By Rachel Grunwell
“I wish I had spent more time at the office” – says nobody on their death bed: Ever.
Ponder this well-known quote and then consider how much time you spend with your loved-ones?
Judging by the results of Cigna’s recently-released 360 Wellbeing Survey, the issue of work/life/family balance is front of mind for a lot of Kiwis. A total of 52 per cent of people surveyed, feel they don’t spend enough time with their families. This is up from 45 per cent the previous year.
These stats come on the eve of the UN’s International Day of Families (May 15, 2017), which this year focuses on the role of families and family-oriented policies in promoting education and overall wellbeing of their members.
This year the Day is particularly focused on raising awareness around the role of families in “promoting early childhood education and lifelong learning opportunities for children and youth”, according to the UN’s website. The website further reads:
“The Day highlights the importance of all caregivers in families, be it parents, grandparents or siblings and the importance of parental education for the welfare of children. It focuses on good practices for work-family balance to assist parents in their educational and caregiving roles.”
As a wellness columnist and a busy working mum I often write about this topic.
One of the main reasons participants of Cigna’s survey felt they weren’t getting enough time with their families was financial pressure, which in turn led to longer working hours and bigger commitments.
This insight made me think about how my family approaches life/work balance and I thought I’d share some thoughts on how I juggle life - in the hope there might be something that resonates and may help people achieve this in their own lives.
Firstly, I must stress that life balance is different for everyone. We are all individuals, and you need to decide what’s right for you.
Next, I want to empower you that you do have the power to change your life – or at least the way you perceive this balance, at least.
My husband and I manage family/work life by sharing the load. We both equally work, cook, care for the kids, clean the house and taxi the kids around to activities. When we started our family my husband wanted to be involved in raising the kids too and so consciously decided to work less so he could be at home more.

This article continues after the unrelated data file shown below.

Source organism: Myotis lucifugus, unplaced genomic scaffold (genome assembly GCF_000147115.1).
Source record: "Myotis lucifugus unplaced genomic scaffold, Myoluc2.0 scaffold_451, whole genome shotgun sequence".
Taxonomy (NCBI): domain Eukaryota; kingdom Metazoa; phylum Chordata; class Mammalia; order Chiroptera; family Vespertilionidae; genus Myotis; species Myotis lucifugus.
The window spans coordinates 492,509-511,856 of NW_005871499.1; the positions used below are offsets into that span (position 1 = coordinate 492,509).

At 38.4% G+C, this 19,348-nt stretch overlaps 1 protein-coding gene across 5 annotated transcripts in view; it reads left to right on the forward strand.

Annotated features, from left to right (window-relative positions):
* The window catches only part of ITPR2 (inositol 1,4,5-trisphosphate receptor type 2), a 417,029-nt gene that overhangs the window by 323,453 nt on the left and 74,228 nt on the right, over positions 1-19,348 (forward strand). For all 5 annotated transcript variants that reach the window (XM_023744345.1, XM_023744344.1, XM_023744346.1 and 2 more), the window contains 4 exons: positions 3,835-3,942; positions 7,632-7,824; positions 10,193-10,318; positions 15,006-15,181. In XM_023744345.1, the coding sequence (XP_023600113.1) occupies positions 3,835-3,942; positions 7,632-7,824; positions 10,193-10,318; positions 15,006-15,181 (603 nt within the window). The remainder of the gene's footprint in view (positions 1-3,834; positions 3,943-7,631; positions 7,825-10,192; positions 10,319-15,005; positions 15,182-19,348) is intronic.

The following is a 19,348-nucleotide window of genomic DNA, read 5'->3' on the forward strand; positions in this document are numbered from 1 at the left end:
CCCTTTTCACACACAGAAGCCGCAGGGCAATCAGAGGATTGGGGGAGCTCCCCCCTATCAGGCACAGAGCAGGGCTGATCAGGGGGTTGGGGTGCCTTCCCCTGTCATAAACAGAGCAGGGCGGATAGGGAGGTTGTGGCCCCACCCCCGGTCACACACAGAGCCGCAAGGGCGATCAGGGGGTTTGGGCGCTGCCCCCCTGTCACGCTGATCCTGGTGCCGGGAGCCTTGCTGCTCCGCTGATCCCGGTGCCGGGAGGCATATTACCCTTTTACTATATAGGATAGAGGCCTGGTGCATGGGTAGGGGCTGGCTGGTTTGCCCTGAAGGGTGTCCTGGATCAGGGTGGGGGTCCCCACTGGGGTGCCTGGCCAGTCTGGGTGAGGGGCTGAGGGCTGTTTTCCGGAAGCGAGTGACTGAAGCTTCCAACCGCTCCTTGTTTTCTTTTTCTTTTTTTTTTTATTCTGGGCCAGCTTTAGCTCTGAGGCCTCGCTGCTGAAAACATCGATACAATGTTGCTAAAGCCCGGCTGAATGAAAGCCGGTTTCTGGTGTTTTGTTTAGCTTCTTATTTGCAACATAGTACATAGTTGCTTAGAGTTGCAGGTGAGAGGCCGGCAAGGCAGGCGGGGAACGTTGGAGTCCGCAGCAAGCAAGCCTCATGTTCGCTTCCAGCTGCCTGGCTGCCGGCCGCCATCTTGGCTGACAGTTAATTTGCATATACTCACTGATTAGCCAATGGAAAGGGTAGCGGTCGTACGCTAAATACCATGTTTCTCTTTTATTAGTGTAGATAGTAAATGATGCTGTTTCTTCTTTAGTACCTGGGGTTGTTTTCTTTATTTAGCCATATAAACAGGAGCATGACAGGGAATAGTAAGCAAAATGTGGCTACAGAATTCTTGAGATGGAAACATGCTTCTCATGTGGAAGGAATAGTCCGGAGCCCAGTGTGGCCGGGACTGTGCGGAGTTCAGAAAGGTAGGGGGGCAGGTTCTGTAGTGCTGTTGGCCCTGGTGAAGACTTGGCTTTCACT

Since the kids were born, he has opted to work 4/5ths of the working week. At the same time I decided to leave my full-time job so I could work on my own business and therefore be home and around for the kids after school hours.
While we may earn less, we knew it was what we wanted to do while our kids were young. As they get older and more independent, we are changing the balance a little.
I can’t lie that it isn’t still a juggle, the kids aren’t perfect and I’m not sure they realise how lucky they are having both parents around! But there’s pride in knowing that we are doing our best – and our best is good enough in our eyes.
This brings me to parent-guilt, which a lot of Kiwis suffer from. It is important to adjust your mind-set that your best IS good enough. Part of this work/life balance idea is ‘letting go’ of some idealised way of ‘perfect’. I found that there really is no ’perfect’ and that is ok for me.
If your commitments mean that you must work longer hours, perhaps endeavour to make the most of the time you have with your kids. When you are home mindfully spend time with loved ones. Do this by asking them curious questions about their day, try to eat meals together, and switch off technology so you can give them your full attention. Try to reflect and notice how lucky you are in these moments to have this time together.
Lastly, don’t take on this parent job ‘alone’. Just as this year’s UN day of families highlights the importance of all caregivers in families, let family members and friends help with things like reading, counting, talking about the world, mentoring and growing youngsters’ minds and perspectives. After all, it takes a village to raise a child, right?
And in the end when you are on your deathbed, you want to celebrate living your life well, not regretting being a workaholic at the expense of important relationships.
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